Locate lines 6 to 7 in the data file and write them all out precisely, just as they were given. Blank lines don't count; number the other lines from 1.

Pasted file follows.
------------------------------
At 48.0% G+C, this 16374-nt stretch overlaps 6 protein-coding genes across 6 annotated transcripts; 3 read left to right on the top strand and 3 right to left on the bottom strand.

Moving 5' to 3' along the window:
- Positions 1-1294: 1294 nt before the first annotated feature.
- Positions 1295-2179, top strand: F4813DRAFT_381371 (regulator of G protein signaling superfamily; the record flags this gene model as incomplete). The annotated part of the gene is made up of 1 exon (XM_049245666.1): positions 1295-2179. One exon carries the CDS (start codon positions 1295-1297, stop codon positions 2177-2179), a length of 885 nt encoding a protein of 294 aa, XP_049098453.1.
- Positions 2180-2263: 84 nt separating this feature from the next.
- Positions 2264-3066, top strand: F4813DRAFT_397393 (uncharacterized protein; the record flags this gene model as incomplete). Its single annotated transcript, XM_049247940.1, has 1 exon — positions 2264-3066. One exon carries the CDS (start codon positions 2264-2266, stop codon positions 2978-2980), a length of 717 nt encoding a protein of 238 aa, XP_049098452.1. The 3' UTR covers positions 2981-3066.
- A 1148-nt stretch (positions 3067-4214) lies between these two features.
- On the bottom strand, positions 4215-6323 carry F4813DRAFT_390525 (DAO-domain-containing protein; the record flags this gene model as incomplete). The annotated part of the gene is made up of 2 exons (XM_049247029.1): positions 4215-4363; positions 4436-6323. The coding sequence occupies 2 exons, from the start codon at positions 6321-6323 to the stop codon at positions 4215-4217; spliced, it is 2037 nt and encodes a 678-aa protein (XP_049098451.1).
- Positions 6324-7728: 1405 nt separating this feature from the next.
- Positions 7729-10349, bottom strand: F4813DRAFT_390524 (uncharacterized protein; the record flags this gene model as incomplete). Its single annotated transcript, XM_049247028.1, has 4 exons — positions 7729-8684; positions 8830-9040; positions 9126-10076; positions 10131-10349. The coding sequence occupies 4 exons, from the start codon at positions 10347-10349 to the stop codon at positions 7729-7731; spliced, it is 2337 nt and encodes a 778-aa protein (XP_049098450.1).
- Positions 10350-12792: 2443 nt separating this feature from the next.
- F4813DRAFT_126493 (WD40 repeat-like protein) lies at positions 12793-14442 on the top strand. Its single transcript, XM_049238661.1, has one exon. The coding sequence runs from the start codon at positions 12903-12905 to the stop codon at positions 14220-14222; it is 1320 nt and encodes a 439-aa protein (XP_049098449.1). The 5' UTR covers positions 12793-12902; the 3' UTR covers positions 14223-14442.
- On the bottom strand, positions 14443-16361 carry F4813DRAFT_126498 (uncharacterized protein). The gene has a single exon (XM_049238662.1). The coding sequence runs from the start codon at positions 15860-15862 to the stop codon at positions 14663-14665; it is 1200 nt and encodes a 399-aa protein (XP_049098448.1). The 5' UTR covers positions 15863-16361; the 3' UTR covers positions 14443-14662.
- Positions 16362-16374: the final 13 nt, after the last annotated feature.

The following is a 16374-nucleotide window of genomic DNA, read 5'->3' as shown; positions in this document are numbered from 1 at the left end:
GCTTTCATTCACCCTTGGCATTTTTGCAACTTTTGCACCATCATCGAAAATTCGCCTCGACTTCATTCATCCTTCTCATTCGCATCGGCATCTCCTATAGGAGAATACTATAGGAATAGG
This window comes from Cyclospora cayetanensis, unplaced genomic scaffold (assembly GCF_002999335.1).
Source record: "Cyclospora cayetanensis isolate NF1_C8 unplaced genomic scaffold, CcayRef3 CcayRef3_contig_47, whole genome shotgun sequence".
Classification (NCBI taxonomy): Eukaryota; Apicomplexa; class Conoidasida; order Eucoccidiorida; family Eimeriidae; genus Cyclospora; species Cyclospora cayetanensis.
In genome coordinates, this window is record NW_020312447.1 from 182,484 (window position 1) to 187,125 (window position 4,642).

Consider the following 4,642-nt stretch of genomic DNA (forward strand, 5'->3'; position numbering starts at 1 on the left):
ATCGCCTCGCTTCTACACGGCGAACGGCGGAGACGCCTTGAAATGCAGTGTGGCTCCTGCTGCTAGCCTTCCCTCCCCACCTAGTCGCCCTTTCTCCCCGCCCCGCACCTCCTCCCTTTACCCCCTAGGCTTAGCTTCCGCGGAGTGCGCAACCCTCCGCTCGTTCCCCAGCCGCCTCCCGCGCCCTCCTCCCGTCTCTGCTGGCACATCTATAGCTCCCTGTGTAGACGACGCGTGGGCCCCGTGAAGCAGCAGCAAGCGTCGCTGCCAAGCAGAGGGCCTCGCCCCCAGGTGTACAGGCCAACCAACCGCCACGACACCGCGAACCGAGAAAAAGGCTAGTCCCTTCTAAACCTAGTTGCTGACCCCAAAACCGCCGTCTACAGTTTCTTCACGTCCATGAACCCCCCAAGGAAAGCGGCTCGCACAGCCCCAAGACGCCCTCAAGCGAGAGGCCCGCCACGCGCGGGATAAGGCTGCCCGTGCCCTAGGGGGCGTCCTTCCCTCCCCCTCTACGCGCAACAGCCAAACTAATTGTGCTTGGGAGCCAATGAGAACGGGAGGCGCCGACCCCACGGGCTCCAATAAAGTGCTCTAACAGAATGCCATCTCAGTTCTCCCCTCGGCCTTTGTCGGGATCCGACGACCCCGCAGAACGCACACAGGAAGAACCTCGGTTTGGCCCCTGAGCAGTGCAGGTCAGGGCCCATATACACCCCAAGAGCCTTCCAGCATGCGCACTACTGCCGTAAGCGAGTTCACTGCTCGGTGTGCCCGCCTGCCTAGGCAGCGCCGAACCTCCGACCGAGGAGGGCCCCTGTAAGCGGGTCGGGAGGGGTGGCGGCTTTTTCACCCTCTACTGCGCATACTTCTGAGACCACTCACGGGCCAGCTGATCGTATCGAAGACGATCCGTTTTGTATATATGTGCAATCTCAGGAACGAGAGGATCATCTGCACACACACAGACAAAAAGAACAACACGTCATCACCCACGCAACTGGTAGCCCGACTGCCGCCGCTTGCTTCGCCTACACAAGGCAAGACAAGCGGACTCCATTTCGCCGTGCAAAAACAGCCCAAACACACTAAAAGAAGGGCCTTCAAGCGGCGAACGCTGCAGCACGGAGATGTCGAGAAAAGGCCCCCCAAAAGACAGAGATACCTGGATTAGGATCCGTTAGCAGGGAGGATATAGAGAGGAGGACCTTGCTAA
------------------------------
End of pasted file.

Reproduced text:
- Positions 2264-3066, top strand: F4813DRAFT_397393 (uncharacterized protein; the record flags this gene model as incomplete). Its single annotated transcript, XM_049247940.1, has 1 exon — positions 2264-3066. One exon carries the CDS (start codon positions 2264-2266, stop codon positions 2978-2980), a length of 717 nt encoding a protein of 238 aa, XP_049098452.1. The 3' UTR covers positions 2981-3066.
- A 1148-nt stretch (positions 3067-4214) lies between these two features.